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  • Gratitude Vine

    November 19, 2018 14:34

    Gratitude Vine

    Lizzy Boardman, one of our friendly Tasting Room Staffers, is the idea lady behind our seasonal ‘look’ whether it is summer or fall, winter or spring. When she was thinking about decorating last winter in preparation for Winter Wineland this avid Pinterest fan found an idea of a grapevine trunk holding notes of thanks. She named it Gratitude Vine.

    The vine itself is the trunk from the Mother Clone Zinfandel vineyard just across the way. The project, begun in January, has garnered 100s of thankful tags and it is fitting as we celebrate the holidays, and recently Thanksgiving, we give thanks for many things. From friends to wine, family to joy, hope and peace—all of which are hanging on our Gratitude Vine.

    We are filled with gratitude for our 91 years on this beautiful ranch producing fine wines for your enjoyment. We are also grateful to our friends who have supported and savored our wines through the years and toast those new friends to come.

    Stop by our tasting room and add your own to the vine-it is getting a bit crowded but we believe there is always room for more. Via this blog post I invite you to share what or who it is you are thankful for this year and we'll add it to the vine for you. I personally am thankful to the first responders in the latest fires around California-without them more would have been lost.

    Gratitude Vine

  • What's Your ZinStory?

    October 29, 2018 13:44

    What's Your ZinStory?

    ZAP (Zinfandel Advocates & Producers) is an organization that has been promoting this uniquely Californian grape for over 30 years with special tastings and other nationwide events. Would you like to know more about our ZinStory?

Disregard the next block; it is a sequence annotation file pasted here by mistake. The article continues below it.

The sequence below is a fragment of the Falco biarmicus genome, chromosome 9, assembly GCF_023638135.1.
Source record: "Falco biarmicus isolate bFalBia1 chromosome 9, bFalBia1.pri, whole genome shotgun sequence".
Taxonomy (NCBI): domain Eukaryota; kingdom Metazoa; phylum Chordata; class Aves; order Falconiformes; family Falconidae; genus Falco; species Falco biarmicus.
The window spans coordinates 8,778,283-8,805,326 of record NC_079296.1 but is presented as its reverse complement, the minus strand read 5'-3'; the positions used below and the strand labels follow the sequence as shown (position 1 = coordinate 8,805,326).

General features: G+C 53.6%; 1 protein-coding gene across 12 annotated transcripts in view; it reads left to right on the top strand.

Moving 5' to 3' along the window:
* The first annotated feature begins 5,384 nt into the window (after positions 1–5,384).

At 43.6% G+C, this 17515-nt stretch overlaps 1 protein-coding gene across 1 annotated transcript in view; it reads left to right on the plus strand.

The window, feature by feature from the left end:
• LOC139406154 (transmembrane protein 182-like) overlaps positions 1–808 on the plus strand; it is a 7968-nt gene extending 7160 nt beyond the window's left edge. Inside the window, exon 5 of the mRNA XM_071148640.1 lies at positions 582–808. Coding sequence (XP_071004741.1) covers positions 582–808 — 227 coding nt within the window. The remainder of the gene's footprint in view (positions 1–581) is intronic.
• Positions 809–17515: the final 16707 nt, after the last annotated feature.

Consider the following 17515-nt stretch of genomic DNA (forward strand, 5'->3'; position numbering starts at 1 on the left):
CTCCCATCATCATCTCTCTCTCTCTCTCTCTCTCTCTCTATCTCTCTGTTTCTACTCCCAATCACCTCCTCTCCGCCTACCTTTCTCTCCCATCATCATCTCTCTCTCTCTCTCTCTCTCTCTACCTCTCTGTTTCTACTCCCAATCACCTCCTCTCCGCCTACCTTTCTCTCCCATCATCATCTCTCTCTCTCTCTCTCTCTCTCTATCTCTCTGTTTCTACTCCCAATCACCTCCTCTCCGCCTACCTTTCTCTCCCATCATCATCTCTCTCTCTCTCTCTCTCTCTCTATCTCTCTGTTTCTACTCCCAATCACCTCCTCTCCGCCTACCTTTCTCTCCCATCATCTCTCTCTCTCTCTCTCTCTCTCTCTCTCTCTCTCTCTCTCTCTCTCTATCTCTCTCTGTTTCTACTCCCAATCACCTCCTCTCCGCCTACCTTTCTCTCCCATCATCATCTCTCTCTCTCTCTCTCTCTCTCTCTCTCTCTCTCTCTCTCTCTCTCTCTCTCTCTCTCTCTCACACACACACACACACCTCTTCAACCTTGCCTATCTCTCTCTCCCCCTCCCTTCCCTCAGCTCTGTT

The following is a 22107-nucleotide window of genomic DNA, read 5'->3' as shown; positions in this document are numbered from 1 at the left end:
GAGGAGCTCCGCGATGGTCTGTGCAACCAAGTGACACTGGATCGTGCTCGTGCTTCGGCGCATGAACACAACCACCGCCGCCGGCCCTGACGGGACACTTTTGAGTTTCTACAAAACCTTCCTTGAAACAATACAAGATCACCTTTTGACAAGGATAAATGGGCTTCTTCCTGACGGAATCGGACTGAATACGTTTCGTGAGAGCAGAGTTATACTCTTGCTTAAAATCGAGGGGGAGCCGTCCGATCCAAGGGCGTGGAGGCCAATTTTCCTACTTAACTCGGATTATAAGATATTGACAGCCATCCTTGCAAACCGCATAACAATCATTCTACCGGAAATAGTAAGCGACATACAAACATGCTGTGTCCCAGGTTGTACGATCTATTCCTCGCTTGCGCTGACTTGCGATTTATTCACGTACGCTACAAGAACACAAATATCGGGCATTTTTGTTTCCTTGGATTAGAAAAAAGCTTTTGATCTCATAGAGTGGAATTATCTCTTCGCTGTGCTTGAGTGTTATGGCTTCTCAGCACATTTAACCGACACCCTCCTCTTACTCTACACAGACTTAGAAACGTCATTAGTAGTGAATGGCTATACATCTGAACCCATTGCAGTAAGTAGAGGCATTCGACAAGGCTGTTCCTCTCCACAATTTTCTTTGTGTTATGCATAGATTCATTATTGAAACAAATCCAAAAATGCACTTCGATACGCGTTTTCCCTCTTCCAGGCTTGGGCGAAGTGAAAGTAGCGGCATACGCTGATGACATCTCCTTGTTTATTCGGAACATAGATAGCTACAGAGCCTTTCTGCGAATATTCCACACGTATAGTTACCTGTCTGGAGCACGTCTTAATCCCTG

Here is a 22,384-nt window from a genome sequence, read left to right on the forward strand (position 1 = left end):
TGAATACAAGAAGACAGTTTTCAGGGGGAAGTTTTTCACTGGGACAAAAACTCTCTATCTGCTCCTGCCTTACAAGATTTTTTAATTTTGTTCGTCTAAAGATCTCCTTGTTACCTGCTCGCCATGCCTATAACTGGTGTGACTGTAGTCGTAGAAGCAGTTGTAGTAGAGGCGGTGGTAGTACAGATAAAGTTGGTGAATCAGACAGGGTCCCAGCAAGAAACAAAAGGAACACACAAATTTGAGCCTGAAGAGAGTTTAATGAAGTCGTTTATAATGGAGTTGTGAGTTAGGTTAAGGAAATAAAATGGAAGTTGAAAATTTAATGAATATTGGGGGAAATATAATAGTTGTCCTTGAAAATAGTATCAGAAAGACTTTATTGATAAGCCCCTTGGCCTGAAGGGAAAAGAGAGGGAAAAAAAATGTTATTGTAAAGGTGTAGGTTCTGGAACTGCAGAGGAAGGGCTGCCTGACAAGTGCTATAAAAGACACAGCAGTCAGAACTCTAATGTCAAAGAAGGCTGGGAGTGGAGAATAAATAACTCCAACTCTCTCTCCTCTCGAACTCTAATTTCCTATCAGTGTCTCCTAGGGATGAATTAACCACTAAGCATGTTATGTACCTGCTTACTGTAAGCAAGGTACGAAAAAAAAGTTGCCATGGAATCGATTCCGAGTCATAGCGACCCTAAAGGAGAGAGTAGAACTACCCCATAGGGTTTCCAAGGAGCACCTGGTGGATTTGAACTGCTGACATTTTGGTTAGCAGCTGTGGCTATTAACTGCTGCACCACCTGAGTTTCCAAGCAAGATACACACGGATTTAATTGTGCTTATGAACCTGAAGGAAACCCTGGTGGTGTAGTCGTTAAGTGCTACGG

My ZinStory began when I first sipped it from my Dino cup when I was four years old. It is the inspiration behind the name of this blog as you may have guessed by now.

    Why don’t we start at the beginning of Zinfandel in Dry Creek Valley. The 1850’s saw many people moving into this area and they began to plant grapes along with other crops. They chose Zinfandel, among a few others, and the rest is ZinStory.

    On the winery property it started in the early 1900s when the Canata family planted Zinfandel and made barrels of wine destined for sale in San Francisco. Giovanni and Julia Pedroncelli bought the vineyard, shuttered winery and home mid-Prohibition in 1927. They acquired a 25 acre vineyard which supported the young family by providing grapes for home winemakers where each head of household could make 200 gallons.

    Zinfandel continues to be our most widely planted grape today with 33 acres of first, second and recently third generation vineyard on the original land my grandparents purchased 91 years ago. We continue our story with three Zinfandels: our Mother Clone located on the home ranch and spanning in age from 115 year old vines to 4 years old; our Bushnell Vineyard which is owned by third generation family member Carol Bushnell and her husband Jim. We have been getting fruit from this place since the 1940s; Courage is our newest member and comes from the multi-generation grape growing Faloni family. We believe it takes a lot of courage to be a farmer and grow Zinfandel!

    Our winemaker Montse says Zinfandel tells the story of the vintage. Whatever has gone on during the growing season through to harvest is reflected in this grape and the wine it makes. Recent examples of this includes the incredible concentration in the drought influenced year of 2015. 5 years before this a heat wave struck in 2010 and we lost nearly half of our crop-also a concentrated vintage due to the very low yields. There are many other memorable examples of quality from vintages like 2012 (the year of plenty), 1997 (considered the vintage of the century), 1985 (focused & concentrated) and 1978 (Zinfandel was the winner after years of drought brought excellent quality). Just remember every bottle tells its’ own ZinStory.